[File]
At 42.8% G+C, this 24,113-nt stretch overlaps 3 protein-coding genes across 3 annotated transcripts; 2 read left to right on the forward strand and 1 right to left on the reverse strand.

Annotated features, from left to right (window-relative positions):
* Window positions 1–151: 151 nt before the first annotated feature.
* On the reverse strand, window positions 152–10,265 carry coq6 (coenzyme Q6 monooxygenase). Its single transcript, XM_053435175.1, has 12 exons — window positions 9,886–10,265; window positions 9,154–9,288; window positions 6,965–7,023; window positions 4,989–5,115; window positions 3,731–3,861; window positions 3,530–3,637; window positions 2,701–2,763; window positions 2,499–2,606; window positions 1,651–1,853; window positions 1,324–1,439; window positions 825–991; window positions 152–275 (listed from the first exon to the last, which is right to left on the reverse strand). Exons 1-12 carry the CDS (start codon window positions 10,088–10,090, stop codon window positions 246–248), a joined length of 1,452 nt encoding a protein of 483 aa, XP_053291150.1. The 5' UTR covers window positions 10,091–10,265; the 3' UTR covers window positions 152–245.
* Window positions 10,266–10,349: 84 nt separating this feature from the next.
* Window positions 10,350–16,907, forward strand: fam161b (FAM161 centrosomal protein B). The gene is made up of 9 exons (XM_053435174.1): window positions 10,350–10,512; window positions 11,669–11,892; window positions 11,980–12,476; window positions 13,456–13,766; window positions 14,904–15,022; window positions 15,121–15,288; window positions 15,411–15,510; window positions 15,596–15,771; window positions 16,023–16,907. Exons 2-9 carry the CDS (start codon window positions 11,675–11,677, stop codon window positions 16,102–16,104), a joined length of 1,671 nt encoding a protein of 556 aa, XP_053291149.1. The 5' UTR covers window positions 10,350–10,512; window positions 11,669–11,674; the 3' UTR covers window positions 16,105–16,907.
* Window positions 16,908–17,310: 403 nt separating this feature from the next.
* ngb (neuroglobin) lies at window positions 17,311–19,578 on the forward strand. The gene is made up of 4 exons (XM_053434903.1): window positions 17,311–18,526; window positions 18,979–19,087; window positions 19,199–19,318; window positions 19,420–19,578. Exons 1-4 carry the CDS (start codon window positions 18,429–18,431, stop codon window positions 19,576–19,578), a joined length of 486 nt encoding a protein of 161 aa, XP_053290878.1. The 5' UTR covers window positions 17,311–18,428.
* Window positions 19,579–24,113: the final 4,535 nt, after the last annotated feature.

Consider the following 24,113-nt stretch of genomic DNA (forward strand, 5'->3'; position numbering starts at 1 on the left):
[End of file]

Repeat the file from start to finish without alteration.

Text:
At 42.8% G+C, this 24,113-nt stretch overlaps 3 protein-coding genes across 3 annotated transcripts; 2 read left to right on the forward strand and 1 right to left on the reverse strand.

Annotated features, from left to right (window-relative positions):
* Window positions 1–151: 151 nt before the first annotated feature.
* On the reverse strand, window positions 152–10,265 carry coq6 (coenzyme Q6 monooxygenase). Its single transcript, XM_053435175.1, has 12 exons — window positions 9,886–10,265; window positions 9,154–9,288; window positions 6,965–7,023; window positions 4,989–5,115; window positions 3,731–3,861; window positions 3,530–3,637; window positions 2,701–2,763; window positions 2,499–2,606; window positions 1,651–1,853; window positions 1,324–1,439; window positions 825–991; window positions 152–275 (listed from the first exon to the last, which is right to left on the reverse strand). Exons 1-12 carry the CDS (start codon window positions 10,088–10,090, stop codon window positions 246–248), a joined length of 1,452 nt encoding a protein of 483 aa, XP_053291150.1. The 5' UTR covers window positions 10,091–10,265; the 3' UTR covers window positions 152–245.
* Window positions 10,266–10,349: 84 nt separating this feature from the next.
* Window positions 10,350–16,907, forward strand: fam161b (FAM161 centrosomal protein B). The gene is made up of 9 exons (XM_053435174.1): window positions 10,350–10,512; window positions 11,669–11,892; window positions 11,980–12,476; window positions 13,456–13,766; window positions 14,904–15,022; window positions 15,121–15,288; window positions 15,411–15,510; window positions 15,596–15,771; window positions 16,023–16,907. Exons 2-9 carry the CDS (start codon window positions 11,675–11,677, stop codon window positions 16,102–16,104), a joined length of 1,671 nt encoding a protein of 556 aa, XP_053291149.1. The 5' UTR covers window positions 10,350–10,512; window positions 11,669–11,674; the 3' UTR covers window positions 16,105–16,907.
* Window positions 16,908–17,310: 403 nt separating this feature from the next.
* ngb (neuroglobin) lies at window positions 17,311–19,578 on the forward strand. The gene is made up of 4 exons (XM_053434903.1): window positions 17,311–18,526; window positions 18,979–19,087; window positions 19,199–19,318; window positions 19,420–19,578. Exons 1-4 carry the CDS (start codon window positions 18,429–18,431, stop codon window positions 19,576–19,578), a joined length of 486 nt encoding a protein of 161 aa, XP_053290878.1. The 5' UTR covers window positions 17,311–18,428.
* Window positions 19,579–24,113: the final 4,535 nt, after the last annotated feature.

Consider the following 24,113-nt stretch of genomic DNA (forward strand, 5'->3'; position numbering starts at 1 on the left):